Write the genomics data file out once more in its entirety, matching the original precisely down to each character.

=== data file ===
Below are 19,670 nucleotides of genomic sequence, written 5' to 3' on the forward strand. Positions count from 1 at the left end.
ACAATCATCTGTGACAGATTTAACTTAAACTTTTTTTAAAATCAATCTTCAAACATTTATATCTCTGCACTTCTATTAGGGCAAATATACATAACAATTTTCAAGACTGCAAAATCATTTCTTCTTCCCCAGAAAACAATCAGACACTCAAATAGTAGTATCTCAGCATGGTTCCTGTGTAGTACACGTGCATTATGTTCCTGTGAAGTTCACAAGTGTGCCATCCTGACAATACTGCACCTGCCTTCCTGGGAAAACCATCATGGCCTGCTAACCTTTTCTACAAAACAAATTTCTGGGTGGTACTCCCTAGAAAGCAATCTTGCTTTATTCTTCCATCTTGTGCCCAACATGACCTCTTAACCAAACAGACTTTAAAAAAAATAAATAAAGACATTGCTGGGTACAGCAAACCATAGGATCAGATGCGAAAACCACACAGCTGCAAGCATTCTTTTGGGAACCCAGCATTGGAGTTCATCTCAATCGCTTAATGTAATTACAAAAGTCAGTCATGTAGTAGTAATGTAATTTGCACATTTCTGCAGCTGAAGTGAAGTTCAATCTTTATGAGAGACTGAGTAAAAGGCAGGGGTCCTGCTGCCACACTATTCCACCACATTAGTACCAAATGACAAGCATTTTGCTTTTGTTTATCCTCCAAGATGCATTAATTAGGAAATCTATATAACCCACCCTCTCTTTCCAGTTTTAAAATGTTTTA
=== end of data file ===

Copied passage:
Below are 19,670 nucleotides of genomic sequence, written 5' to 3' on the forward strand. Positions count from 1 at the left end.
ACAATCATCTGTGACAGATTTAACTTAAACTTTTTTTAAAATCAATCTTCAAACATTTATATCTCTGCACTTCTATTAGGGCAAATATACATAACAATTTTCAAGACTGCAAAATCATTTCTTCTTCCCCAGAAAACAATCAGACACTCAAATAGTAGTATCTCAGCATGGTTCCTGTGTAGTACACGTGCATTATGTTCCTGTGAAGTTCACAAGTGTGCCATCCTGACAATACTGCACCTGCCTTCCTGGGAAAACCATCATGGCCTGCTAACCTTTTCTACAAAACAAATTTCTGGGTGGTACTCCCTAGAAAGCAATCTTGCTTTATTCTTCCATCTTGTGCCCAACATGACCTCTTAACCAAACAGACTTTAAAAAAAATAAATAAAGACATTGCTGGGTACAGCAAACCATAGGATCAGATGCGAAAACCACACAGCTGCAAGCATTCTTTTGGGAACCCAGCATTGGAGTTCATCTCAATCGCTTAATGTAATTACAAAAGTCAGTCATGTAGTAGTAATGTAATTTGCACATTTCTGCAGCTGAAGTGAAGTTCAATCTTTATGAGAGACTGAGTAAAAGGCAGGGGTCCTGCTGCCACACTATTCCACCACATTAGTACCAAATGACAAGCATTTTGCTTTTGTTTATCCTCCAAGATGCATTAATTAGGAAATCTATATAACCCACCCTCTCTTTCCAGTTTTAAAATGTTTTA